Hung Up

New restrictions on telemarketing may damage Tucson's economy.

Many of those aggravating dinnertime interruptions by unwanted phone solicitors may soon be a thing of the past for millions of American households. But at the same time, hundreds of Tucsonans could be losing the telemarketing jobs that put bread on their tables.

Beginning in July, the Federal Trade Commission will start accepting the names of people who wish to be placed on a national "No Call" list via the Internet or through a telephone program which will be implemented in phases across the country. The contact information for these efforts has yet to be announced.

According to an FTC spokeswoman in Washington, D.C., the agency currently has no estimate as to how many people will actually sign up. But a roster of those who do register will be available in September,and beginning in October, telemarketing companies are supposed to check it every 90 days. If they don't and contact someone on the list, the firms will be subject to a $11,000 federal fine or a $1,000 state penalty, depending upon where the call originated.

While this may be a blessed relief to most Americans who have come to view their telephone as an instrument of sales-pitch torture, it isn't good news to our already shaky local economy. Even though most of Tucson's 30 call centers only provide services and support to customers, the pending regulations will affect roughly 10 percent of the community's 15,000 telephone-based jobs.

Lee Rattigan, chief financial officer of LTD Direct Marketing, says from his Delaware office that the company is still reviewing the potential affects of the federal "No Call" list. He adds that it's hard to tell what the impact will be on the firm's hundreds of local employees.

Scott Shaw, who owns Atlantic Tours, thinks many telemarketers will have legal problems because of the program. While he says his company already complies with the regulations, he believes other firms will ignore them and get into legal trouble because of the new restrictions.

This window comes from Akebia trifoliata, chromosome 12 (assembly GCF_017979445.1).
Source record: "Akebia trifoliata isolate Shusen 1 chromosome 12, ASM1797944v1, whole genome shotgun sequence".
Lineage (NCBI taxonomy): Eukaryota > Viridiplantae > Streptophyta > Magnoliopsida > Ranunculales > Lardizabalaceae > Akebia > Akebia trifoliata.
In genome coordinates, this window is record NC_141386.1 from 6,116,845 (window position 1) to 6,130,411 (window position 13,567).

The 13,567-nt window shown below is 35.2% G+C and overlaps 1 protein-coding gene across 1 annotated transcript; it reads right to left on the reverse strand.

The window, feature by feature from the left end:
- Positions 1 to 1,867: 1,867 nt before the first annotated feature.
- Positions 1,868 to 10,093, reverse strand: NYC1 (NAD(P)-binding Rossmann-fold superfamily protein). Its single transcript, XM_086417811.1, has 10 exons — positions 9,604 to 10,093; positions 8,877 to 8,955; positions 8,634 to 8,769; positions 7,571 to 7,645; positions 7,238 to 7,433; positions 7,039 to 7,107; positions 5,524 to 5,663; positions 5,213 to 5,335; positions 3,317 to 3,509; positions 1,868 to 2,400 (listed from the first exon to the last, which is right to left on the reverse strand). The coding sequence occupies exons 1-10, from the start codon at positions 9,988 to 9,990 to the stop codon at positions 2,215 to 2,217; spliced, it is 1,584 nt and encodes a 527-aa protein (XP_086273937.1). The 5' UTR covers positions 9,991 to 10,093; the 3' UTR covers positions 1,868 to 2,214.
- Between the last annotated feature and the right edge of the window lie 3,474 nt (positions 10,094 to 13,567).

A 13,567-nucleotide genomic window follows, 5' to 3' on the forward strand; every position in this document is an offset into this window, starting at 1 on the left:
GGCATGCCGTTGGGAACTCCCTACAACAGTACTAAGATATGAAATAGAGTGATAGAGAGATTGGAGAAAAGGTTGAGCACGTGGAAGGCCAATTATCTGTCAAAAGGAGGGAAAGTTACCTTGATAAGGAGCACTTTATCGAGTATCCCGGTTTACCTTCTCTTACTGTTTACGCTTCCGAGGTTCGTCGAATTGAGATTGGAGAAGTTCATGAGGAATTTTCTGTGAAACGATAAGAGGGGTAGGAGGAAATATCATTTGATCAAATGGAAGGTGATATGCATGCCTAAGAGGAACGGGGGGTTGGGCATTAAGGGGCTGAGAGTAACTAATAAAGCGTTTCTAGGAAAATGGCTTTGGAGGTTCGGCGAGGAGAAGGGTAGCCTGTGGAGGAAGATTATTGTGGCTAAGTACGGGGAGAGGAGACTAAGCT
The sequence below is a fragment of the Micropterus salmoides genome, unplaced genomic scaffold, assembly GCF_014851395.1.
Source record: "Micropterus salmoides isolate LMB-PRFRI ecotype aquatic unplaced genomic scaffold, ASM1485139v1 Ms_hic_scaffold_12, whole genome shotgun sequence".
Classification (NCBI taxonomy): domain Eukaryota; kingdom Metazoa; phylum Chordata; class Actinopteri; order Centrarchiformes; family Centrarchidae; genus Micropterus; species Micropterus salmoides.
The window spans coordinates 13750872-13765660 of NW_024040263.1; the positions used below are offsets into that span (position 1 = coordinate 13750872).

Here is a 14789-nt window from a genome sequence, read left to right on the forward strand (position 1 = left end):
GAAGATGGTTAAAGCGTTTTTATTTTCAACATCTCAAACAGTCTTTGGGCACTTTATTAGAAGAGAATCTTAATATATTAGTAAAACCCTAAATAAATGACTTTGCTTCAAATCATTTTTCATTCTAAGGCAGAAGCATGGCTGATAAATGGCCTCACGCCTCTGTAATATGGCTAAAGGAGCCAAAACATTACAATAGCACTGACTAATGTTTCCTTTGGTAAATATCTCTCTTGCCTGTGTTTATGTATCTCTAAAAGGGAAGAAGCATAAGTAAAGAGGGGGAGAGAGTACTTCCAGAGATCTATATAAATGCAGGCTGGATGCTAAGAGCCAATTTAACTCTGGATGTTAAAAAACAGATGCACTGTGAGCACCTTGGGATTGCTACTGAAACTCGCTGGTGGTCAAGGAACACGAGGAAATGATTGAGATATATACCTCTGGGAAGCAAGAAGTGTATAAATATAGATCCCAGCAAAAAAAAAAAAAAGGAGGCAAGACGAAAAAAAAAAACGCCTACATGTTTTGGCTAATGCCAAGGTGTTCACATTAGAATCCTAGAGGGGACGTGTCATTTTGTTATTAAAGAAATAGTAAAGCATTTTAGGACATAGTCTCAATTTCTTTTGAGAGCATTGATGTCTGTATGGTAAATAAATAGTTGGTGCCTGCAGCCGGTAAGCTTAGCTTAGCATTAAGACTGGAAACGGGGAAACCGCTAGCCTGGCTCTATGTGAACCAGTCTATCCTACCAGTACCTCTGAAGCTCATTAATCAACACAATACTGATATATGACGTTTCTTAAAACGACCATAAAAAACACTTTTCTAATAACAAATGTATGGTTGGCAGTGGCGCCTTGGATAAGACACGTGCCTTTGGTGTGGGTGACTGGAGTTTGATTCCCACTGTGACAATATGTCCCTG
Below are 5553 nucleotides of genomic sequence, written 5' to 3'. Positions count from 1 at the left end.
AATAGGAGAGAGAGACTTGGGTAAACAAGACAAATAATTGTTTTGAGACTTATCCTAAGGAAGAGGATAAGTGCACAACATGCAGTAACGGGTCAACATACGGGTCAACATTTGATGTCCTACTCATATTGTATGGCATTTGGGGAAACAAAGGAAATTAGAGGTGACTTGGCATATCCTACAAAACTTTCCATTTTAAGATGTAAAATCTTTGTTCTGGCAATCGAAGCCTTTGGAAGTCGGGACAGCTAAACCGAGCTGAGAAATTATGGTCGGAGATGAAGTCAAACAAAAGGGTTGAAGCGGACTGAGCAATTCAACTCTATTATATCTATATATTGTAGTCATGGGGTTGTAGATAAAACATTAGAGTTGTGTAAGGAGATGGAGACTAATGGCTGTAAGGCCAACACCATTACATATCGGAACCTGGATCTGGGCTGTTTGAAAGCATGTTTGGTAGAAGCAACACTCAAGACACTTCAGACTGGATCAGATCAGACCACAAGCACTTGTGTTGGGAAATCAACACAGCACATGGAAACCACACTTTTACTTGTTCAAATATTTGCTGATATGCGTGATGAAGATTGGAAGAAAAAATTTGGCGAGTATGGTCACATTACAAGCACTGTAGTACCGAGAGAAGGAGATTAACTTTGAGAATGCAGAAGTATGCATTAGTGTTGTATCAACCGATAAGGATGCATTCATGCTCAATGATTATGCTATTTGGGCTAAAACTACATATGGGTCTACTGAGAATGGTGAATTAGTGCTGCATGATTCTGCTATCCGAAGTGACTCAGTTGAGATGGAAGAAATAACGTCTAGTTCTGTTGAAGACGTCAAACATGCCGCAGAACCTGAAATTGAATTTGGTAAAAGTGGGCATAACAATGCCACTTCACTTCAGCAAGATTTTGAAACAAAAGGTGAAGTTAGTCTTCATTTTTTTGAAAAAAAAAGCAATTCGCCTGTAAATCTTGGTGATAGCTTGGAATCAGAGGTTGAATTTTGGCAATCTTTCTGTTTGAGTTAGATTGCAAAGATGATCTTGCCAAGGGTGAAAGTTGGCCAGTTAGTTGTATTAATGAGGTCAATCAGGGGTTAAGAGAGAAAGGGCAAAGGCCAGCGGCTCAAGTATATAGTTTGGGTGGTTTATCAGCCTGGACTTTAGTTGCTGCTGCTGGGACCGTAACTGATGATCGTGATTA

Shaw didn't want to speculate about how a 25 percent nationwide sign-up to the list would impact his 100 employees. But he did say it could require his company to put a new twist on their marketing techniques.

Another local telemarketer is less hesitant in predicting the fallout from the pending changes.

"We'll lose 16 jobs," said Dave Burish, marketing manager for ThermalGard of Arizona.

Burish expresses sympathy for the people who will lose their $7.50-an-hour positions once the regulations go into effect. Most of those who do the calling, he says, "are nice folks who are barely fighting their way out of state (assistance) programs. When we pull this type of job out of the economy, society will have to foot the bill."

Complaining that the regulations eliminate a potential source of business during slow economic times, Burish predicts companies will lose money and be forced to find prospective leads elsewhere.

Estella Lopez, an assistant manager for Varsity Clubs of America's suites hotel on Speedway Boulevard, says her company hasn't yet discussed alternatives to its current telemarketing approach, but expects "it will be a lot tougher to get customers to come in."

While hundreds of local people may be looking for other jobs this fall because of the new program, most Tucsonans are probably anxiously awaiting the chance to sign up for the "No Call" list. But it won't free them from all unwanted phone solicitations.

Non-profit agencies and research interviewers will still be able to contact them, as will companies that already count them as customers, even though these firms produce some of the most annoying and persistent phone calls.

Politicians and their "Vote for Me" pleas will also be exempt from the regulations. After all, Americans wouldn't expect their public officials to forsake a marketing tool in their never-ending quest for election, would they?

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